The parents in the Daily Mail article are not the only ones to have been at the receiving end of these negative comments, as I’ve read on baby loss forums and message boards. These parents have expressed their hurt that people have not been interested in seeing the photos of their babies – or that people have shown active disgust.
Most of us love looking at photos of newborn babies with their beaming, proud parents. We coo over the new arrival and say how gorgeous they are.
Bereaved parents need to hear that their babies are gorgeous, too. Bereaved parents have shared photos of their babies on SANDS forums and, most recently, on a thread on Now I Lay Myself Down to Sleep’s Facebook page. Some were born sleeping, others died after birth. Each one of those babies is beautiful.
I am fortunate that so many people have admired the photos of my beautiful Hugo. It makes me feel like a ‘normal’, proud mummy, for a few moments.
Our society doesn’t know how to deal with death. In Victorian times, memento mori photography was a common practice – mortality rates, especially infant mortality, were higher and death was less of a taboo subject.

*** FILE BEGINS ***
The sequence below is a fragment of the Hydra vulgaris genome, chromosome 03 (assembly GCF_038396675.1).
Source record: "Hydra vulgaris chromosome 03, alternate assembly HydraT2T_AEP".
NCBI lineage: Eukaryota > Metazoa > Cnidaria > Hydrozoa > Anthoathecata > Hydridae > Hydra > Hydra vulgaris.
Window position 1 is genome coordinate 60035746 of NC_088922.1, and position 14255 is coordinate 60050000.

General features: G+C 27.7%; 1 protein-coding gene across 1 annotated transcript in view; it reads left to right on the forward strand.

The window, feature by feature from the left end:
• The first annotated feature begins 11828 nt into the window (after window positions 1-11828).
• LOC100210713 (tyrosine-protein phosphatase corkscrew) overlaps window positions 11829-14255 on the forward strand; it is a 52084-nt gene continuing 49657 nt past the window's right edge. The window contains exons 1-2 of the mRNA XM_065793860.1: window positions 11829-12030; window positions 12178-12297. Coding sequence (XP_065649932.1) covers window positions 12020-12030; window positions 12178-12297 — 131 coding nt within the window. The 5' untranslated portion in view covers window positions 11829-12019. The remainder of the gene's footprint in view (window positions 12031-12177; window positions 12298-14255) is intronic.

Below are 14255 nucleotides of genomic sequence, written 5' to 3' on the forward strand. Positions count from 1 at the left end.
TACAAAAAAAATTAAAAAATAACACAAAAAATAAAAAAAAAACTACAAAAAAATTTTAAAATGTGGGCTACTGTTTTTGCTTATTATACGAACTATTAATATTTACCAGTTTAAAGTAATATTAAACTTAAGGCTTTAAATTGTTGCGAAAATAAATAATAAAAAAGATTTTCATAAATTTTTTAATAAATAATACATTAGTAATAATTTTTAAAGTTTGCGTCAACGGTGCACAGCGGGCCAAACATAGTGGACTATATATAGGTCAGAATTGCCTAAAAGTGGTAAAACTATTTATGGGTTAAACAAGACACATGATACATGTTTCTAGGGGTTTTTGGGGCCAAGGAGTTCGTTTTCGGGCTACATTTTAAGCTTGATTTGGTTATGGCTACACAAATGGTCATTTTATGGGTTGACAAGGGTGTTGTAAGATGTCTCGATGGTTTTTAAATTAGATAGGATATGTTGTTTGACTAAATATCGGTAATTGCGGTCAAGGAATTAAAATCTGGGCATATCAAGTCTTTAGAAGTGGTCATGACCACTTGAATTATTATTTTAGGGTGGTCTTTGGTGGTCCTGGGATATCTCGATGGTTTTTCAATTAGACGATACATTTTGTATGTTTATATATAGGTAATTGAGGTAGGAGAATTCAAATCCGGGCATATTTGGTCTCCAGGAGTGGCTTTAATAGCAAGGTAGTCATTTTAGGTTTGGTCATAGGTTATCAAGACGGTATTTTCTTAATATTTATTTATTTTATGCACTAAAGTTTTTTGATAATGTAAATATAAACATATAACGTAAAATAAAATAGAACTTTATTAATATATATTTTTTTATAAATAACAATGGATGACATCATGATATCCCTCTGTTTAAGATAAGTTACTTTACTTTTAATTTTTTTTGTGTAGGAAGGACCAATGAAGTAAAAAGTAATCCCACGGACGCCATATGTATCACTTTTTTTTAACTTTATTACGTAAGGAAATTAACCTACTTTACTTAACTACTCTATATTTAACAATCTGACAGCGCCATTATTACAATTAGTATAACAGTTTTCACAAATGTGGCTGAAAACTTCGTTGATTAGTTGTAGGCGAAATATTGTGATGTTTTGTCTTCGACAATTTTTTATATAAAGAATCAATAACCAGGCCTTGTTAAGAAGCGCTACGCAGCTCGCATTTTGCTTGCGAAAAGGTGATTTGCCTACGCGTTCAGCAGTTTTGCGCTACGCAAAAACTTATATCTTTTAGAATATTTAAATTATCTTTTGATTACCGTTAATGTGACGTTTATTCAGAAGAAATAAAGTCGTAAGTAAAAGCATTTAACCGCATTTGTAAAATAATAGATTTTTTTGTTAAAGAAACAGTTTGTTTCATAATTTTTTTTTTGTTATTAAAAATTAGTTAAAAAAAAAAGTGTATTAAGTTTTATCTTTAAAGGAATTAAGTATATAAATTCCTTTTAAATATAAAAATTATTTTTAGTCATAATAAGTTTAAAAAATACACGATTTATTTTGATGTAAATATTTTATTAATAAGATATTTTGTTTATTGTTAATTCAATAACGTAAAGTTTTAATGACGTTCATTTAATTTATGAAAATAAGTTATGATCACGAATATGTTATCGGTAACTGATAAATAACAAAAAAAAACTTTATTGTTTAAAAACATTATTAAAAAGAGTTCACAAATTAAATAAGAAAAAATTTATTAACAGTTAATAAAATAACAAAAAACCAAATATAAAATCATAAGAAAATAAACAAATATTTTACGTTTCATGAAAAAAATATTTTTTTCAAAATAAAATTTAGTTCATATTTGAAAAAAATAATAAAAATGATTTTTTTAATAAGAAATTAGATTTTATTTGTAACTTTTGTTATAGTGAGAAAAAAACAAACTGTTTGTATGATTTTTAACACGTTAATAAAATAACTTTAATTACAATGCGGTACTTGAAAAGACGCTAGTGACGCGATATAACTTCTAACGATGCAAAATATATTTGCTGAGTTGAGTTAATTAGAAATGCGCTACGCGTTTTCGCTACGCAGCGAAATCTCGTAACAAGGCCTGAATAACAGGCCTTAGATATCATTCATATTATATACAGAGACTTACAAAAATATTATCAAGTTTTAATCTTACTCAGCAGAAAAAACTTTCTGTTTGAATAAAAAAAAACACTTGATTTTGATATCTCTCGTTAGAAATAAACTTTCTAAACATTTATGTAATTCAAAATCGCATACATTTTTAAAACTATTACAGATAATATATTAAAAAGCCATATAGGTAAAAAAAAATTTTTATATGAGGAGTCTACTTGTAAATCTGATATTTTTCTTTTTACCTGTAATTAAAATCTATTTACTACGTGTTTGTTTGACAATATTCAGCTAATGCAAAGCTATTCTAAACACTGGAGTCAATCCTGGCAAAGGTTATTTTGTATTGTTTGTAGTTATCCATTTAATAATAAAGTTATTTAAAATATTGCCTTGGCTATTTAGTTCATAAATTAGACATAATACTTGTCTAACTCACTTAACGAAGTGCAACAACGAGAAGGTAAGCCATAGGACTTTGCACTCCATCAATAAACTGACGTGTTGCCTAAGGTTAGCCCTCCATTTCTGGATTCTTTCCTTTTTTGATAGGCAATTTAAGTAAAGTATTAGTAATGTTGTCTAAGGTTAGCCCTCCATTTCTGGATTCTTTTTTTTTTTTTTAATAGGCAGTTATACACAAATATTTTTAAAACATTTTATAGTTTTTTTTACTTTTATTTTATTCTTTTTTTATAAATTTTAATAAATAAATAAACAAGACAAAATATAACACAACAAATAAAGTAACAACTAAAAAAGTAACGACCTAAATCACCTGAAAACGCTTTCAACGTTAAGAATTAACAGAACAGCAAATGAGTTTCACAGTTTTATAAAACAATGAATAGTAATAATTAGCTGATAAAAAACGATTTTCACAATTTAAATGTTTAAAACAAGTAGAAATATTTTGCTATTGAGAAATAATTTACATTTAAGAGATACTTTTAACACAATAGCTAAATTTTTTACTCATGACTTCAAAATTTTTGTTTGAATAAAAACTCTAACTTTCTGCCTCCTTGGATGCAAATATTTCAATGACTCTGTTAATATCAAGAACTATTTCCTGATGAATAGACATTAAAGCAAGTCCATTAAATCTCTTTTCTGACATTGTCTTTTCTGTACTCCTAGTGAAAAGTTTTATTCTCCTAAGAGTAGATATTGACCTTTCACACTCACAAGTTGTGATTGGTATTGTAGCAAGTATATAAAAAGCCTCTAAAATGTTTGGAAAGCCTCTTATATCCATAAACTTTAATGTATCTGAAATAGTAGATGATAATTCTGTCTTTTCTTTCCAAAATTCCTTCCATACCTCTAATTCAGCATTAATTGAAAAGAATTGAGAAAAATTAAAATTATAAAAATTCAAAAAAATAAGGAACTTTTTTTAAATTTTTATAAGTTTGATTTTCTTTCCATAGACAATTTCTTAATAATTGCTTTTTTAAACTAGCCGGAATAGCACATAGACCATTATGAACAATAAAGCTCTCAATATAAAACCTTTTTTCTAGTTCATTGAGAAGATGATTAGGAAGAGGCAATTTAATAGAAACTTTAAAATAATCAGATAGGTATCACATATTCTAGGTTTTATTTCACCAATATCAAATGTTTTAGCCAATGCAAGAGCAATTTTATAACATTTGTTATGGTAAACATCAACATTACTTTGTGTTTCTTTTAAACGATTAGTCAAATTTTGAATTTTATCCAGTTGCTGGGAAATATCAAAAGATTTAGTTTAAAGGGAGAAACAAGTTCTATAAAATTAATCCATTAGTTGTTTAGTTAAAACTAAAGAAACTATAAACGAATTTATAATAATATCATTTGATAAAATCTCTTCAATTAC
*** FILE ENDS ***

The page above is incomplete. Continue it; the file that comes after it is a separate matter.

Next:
We like to think that death, and especially losing a baby, will never happen to us. I know that before losing Hugo baby loss was something that happened to ‘other people’.
Thankfully infant mortality is a lot lower these days. However as I have discovered, death does not discriminate.
I was able to spend time with and cuddle Hugo at the funeral home, and we took some photos. This was some two weeks after he had died, and of course he had changed by then. Despite that, he was still beautiful with his defined little nose and head of dark hair. He just looked like he was asleep. I knew it was the last time I would ever see Hugo, and I was determined to make the most of every moment.
I have never shared the photo below before, but wanted to share it in solidarity with other parents who have lost their babies.
Grief is of course very personal. Bereaved parents should certainly have the opportunity to take any photos of their baby that they would like – this is especially important for parents of babies born sleeping because these photos are the only ones that they will have.
Bereaved parents should feel able to do whatever is right for them, whether or not they take photos of their baby, and whether or not they share them, either publicly or privately.
If they do choose to share the photos, they should be able to do so without fear of revulsion. If you have a shred of compassion or empathy such photos will undoubtedly make you feel sad. Baby loss is against the natural course of events. But that sadness does not mean you should not look, if the parent chooses to share the photos with you.
As I wrote in this post, some people just do not know how to react or what to say to someone who has lost a baby.
The message for looking at photos is just the same: remember, your discomfort will last just a few minutes, but the bereaved parents’ heartbreak will last a lifetime.